One of the many issues with modern films is how they do not strive to be cinematic enough. Few filmmakers today take their time to properly design shots, use their frame in uniquely meaningful ways, and craft profoundly artful moments where the camera is both the artist and the tool.
Daniel Kremer’s “Overwhelm the Sky” is a most welcome film that’s cinema to its very core.
Alexander Hero stars as Edgar, a radio host who comes to San Francisco to be near his fiancé Thea and take over a late-night show for his good friend Dean.
Thea is the sister of his best friend Neil, who has been murdered in what police concluded was a mugging that ended badly.
Many nights, Edgar takes walks through Golden Gate Park, to the place where his friend was murdered. It almost seems a personal pilgrimage, one of necessity.
On an evening, Edgar meets a man at the place of Neil’s murder. The man is a drifter, and the introduction of this character will take the film on a surrealistic path of murder-mystery.
Also entering Edgar’s life is a therapist named Maggie, who helps him to solve the mystery. Maggie has a friend named Daria, who saw Neil’s body the day he died. Since all these people have entered Edgar’s life, Edgar begins to wake up with unexplained marks, dotting his body from time to time.
The plot thickens. The mystery grows. But this is no standard thriller. “Sky” is a challenging film, it’s for the mind. It asks many questions but reveals little. Kremer’s work here gifts us with the kind of movie that modern moviegoers rarely witness: a film with ideas.
Kremer crafted this ambitious piece on a small budget but achieves something that’s aurally and visually arresting. The screenplay (by Alexander Hero, Aaron Hollander, and director Kremer) updates Charles Brockden Brown’s 1799 novel “Edgar Huntly, or Memoirs of a Sleepwalker,” bringing it to California modern-day.
In watching this film, I was taken back to the style and substance of certain films by Antonioni where the frame is vast and representations of the human condition can be found in every pan and camera movement.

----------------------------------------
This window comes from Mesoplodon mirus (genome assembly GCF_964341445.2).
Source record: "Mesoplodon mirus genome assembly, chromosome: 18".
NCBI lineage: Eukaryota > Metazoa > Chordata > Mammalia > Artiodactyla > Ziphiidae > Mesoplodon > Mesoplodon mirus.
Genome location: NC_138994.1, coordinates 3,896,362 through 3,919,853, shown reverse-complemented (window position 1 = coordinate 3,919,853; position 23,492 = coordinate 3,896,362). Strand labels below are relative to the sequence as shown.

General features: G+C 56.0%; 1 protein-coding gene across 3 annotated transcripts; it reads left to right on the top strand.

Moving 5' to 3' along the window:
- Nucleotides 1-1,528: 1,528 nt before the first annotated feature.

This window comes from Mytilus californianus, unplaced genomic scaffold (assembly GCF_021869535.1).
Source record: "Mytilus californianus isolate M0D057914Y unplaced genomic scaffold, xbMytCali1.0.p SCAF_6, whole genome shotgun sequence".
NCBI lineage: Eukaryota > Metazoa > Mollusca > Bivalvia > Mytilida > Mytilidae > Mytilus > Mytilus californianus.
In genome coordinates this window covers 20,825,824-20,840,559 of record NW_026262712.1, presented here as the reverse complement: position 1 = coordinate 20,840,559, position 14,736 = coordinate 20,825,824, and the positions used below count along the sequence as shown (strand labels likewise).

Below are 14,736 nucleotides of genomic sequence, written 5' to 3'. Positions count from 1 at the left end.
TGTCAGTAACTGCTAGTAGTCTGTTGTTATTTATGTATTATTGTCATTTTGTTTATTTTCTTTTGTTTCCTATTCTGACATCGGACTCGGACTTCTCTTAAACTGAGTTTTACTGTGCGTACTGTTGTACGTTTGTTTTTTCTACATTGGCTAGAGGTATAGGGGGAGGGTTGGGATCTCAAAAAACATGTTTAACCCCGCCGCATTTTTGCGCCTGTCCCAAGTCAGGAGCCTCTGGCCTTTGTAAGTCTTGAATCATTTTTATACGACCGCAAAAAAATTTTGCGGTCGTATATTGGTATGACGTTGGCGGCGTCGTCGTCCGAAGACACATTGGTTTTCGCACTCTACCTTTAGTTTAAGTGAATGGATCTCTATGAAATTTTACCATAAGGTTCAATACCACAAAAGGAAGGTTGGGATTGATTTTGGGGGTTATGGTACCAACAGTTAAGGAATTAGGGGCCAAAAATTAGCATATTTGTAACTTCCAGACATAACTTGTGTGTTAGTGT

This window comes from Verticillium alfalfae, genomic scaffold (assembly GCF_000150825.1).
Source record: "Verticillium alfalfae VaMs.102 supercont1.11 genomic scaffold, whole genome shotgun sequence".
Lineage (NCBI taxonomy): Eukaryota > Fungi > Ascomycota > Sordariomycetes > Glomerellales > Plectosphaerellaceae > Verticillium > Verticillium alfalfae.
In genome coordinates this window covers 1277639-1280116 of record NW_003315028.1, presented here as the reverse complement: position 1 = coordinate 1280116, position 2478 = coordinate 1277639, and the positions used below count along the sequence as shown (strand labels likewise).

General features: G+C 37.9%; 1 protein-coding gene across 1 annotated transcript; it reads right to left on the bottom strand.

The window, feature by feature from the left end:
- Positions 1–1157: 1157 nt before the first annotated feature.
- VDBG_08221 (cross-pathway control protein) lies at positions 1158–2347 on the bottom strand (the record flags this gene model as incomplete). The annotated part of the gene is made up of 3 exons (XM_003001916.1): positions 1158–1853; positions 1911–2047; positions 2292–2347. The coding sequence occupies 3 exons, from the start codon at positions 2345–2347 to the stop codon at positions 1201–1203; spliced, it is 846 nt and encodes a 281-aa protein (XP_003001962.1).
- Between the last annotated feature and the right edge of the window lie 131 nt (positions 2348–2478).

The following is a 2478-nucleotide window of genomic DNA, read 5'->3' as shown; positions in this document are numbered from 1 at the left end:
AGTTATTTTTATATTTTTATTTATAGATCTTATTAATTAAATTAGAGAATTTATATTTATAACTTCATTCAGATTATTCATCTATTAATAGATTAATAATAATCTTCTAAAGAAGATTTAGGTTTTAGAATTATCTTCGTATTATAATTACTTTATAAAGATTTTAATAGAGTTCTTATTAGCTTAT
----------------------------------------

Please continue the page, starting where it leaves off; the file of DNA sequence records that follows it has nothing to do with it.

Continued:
Kremer and his cinematographer Aaron Hollander’s compositions are striking. The film was shot in black and white, infusing the film with a Noir quality but not aping the genre.
The cinematography brings an uneasy mood to scenes of Edgar’s visions that may or may not be dreams. As the film gradually unspools its clues to the truth behind Neil’s death, Charles Thackeray’s editing pieces it all together smoothly, and kept me unnerved yet focused.
As Edgar keeps returning to the spot of his friend’s murder, it becomes clear that connections are an important theme of this film. Connection to self and to place. It is a subtext that runs through the film and is made clear by the actions of a few characters, including a well-done moment between Edgar and a Native American woman. It is a beautifully written sequence and I urge you to pay close attention to it.
“Overwhelming the Sky” is ambitious. Daniel Kremer’s film is about a complicated man who does not inhabit easily the world. It is structured to unravel hints and clues that may never be fully revealed but all are important to the narrative. This is character study and mystery, and its themes can be felt in the random conversations of certain characters and passersby.
Kremer’s film is a calm work that flows organically. Engrossing as much as demanding, this is supremely confident filmmaking. “Overwhelming the Sky” is a great work.